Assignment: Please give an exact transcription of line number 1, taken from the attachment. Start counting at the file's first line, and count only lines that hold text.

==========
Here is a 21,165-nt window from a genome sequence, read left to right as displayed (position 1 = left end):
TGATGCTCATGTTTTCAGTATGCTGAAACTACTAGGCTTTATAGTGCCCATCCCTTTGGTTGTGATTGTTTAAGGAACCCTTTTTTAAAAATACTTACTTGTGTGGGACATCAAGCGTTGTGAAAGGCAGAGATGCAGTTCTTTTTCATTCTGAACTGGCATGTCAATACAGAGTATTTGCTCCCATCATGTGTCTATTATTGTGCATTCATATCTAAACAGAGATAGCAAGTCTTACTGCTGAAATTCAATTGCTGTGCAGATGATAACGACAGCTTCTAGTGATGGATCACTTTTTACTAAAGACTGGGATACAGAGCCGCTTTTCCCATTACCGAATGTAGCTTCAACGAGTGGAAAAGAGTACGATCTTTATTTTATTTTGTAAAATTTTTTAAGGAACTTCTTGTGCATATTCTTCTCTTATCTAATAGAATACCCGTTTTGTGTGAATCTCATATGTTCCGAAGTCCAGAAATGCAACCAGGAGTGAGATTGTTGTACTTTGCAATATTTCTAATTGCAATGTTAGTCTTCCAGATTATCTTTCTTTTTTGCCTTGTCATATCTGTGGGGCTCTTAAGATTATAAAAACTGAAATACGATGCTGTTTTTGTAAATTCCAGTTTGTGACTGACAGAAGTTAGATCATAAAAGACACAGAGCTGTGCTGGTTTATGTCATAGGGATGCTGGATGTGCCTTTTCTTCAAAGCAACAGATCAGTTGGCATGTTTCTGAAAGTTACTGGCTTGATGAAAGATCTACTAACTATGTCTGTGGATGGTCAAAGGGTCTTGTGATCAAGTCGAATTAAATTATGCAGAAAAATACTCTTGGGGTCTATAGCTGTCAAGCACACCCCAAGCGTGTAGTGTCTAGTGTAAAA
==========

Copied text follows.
Here is a 21,165-nt window from a genome sequence, read left to right as displayed (position 1 = left end):